So far, state or federal officials have reported that only three people in the United States have been infected from the cows. Two of the infected farm workers suffered conjunctivitis, otherwise known as pink eye. The third victim also experienced a cough and other respiratory symptoms.

The rapid spread of the virus among cows puzzled scientists. One possible explanation for the virus’s transmission was that it took advantage of how cows get milked on large farms. Workers clean a cow’s teats, squeeze them by hand to produce a few squirts then attach four tubes, known as a claw. When the claw is finished drawing out the cow’s milk, the worker removes it and places it on the next cow. A claw will typically be used on hundreds of cows before it is cleaned.

In another study published on Wednesday, Dr. Lakdawala and her colleagues found that the influenza virus could stay viable on a claw for several hours.

Scientists have also worried that the cows might be able to spread the virus as a respiratory disease. A cow with the virus in its airway would expel droplets as it breathed or coughed. Other cows might inhale the droplets, or pick them up by physical contact.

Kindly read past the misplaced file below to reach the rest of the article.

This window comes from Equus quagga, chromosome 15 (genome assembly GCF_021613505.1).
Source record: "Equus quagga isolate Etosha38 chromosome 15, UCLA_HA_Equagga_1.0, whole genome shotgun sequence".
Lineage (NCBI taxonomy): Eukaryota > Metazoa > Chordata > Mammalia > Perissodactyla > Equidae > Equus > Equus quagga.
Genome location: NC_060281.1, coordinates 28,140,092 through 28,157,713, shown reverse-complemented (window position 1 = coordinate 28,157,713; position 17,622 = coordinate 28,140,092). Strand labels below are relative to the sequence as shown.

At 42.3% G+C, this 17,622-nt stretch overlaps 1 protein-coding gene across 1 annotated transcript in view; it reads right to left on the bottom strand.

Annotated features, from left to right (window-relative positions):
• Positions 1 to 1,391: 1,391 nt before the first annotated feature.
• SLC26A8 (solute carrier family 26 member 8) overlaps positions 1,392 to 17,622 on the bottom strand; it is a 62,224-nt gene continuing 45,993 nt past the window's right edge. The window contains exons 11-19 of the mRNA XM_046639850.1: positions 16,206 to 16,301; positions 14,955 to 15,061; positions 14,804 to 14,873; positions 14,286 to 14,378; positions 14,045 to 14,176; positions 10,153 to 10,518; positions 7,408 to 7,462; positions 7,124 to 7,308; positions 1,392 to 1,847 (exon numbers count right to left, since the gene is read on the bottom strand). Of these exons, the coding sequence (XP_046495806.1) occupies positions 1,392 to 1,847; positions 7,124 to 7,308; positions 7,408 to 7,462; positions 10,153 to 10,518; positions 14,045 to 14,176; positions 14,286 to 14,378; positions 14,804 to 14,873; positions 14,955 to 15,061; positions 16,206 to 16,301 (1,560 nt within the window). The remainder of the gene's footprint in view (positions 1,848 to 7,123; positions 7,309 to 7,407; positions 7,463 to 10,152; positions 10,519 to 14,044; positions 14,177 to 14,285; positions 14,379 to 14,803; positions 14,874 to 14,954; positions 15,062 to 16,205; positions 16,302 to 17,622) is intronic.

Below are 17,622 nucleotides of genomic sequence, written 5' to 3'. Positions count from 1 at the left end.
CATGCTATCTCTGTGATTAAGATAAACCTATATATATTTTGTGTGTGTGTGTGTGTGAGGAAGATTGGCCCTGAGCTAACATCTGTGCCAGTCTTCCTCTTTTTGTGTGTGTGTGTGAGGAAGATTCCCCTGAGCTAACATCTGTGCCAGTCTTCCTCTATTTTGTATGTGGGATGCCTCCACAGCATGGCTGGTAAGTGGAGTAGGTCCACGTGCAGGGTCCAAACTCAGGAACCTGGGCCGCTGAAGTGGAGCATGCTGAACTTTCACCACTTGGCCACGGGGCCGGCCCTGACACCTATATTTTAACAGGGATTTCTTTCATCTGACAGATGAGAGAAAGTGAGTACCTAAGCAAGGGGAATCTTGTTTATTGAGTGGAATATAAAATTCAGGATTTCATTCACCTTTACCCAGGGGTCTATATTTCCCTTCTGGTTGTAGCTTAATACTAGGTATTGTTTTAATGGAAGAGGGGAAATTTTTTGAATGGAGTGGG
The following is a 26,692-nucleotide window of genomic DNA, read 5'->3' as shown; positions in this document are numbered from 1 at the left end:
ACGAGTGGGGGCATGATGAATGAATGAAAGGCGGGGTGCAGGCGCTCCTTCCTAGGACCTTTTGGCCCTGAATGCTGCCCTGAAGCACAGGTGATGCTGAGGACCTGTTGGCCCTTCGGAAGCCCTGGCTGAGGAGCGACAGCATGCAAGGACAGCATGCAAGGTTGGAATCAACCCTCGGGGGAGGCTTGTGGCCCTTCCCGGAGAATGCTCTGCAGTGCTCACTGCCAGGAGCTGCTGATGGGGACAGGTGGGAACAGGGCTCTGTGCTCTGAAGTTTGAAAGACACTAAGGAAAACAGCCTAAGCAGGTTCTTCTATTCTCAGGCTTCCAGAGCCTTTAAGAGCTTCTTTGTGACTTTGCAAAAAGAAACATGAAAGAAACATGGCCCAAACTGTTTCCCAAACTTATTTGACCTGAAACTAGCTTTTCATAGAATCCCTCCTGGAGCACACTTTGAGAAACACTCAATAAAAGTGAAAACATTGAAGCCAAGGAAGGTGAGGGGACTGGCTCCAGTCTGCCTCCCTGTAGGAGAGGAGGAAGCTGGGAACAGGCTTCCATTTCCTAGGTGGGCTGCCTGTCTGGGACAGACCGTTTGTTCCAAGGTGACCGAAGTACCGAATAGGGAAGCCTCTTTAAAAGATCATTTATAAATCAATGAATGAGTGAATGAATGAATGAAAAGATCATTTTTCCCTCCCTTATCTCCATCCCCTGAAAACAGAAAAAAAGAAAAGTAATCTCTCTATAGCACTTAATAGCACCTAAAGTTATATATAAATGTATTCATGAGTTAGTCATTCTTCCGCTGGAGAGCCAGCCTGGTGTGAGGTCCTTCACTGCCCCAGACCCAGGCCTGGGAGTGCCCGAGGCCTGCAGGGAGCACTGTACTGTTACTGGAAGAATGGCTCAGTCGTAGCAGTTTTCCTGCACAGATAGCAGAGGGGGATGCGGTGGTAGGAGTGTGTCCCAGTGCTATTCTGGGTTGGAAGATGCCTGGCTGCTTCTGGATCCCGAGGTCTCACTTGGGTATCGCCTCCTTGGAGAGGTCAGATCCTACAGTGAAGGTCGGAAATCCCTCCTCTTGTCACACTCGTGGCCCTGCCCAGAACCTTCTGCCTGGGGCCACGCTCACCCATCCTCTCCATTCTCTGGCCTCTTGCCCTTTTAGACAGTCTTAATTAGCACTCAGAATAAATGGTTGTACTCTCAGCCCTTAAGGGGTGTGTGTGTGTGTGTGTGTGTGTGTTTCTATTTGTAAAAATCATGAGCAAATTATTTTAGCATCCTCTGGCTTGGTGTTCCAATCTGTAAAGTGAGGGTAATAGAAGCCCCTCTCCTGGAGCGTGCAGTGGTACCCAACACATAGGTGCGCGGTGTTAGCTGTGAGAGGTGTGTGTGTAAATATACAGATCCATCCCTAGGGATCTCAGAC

If that were the case, the virus might have the potential to attack cows that are raised for meat rather than milk. It might also allow the virus to spread more easily between humans.

In May, Dr. Richt and his colleagues in Kansas joined forces with German researchers to run experiments in which they deliberately infected cows. The two teams run high-level biosecurity facilities that can house animals as big as cows.

Martin Beer and his colleagues at the Friedrich-Loeffler-Institut in Greifswald, Germany, injected the virus into the teats of three lactating cows. Within two days, the animals developed clinical signs of infection much like what has been observed on farms: They got fevers, lost their appetites and produced far less milk.

What milk they did produced was thick. “It’s like yogurt coming out of the udder,” Dr. Beer said.

To see if the flu strain in the cows was significantly different from other strains infecting birds, Dr. Beer and his colleagues also injected cows with a different strain of the H5N1 bird flu virus. The cows suffered the same clinical signs of infection.

“So this can happen anywhere where this virus is in the environment,” Dr. Richt said.